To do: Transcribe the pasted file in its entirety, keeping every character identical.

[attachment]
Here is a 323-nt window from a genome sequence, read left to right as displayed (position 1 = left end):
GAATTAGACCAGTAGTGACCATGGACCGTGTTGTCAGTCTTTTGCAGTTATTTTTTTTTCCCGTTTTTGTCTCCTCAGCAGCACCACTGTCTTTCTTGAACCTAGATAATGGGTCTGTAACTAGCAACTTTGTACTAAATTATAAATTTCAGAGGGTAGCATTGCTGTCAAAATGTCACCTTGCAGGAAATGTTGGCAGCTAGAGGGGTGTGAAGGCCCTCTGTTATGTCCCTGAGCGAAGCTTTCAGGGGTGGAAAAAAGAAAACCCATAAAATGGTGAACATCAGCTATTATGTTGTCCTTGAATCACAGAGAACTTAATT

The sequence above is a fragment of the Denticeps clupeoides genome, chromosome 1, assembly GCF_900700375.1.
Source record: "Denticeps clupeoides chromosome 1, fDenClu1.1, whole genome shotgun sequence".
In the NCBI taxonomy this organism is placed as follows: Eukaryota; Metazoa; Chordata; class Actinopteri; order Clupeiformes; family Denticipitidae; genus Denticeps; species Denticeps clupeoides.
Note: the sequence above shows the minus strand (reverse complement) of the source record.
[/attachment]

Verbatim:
Here is a 323-nt window from a genome sequence, read left to right as displayed (position 1 = left end):
GAATTAGACCAGTAGTGACCATGGACCGTGTTGTCAGTCTTTTGCAGTTATTTTTTTTTCCCGTTTTTGTCTCCTCAGCAGCACCACTGTCTTTCTTGAACCTAGATAATGGGTCTGTAACTAGCAACTTTGTACTAAATTATAAATTTCAGAGGGTAGCATTGCTGTCAAAATGTCACCTTGCAGGAAATGTTGGCAGCTAGAGGGGTGTGAAGGCCCTCTGTTATGTCCCTGAGCGAAGCTTTCAGGGGTGGAAAAAAGAAAACCCATAAAATGGTGAACATCAGCTATTATGTTGTCCTTGAATCACAGAGAACTTAATT

The sequence above is a fragment of the Denticeps clupeoides genome, chromosome 1, assembly GCF_900700375.1.
Source record: "Denticeps clupeoides chromosome 1, fDenClu1.1, whole genome shotgun sequence".
In the NCBI taxonomy this organism is placed as follows: Eukaryota; Metazoa; Chordata; class Actinopteri; order Clupeiformes; family Denticipitidae; genus Denticeps; species Denticeps clupeoides.
Note: the sequence above shows the minus strand (reverse complement) of the source record.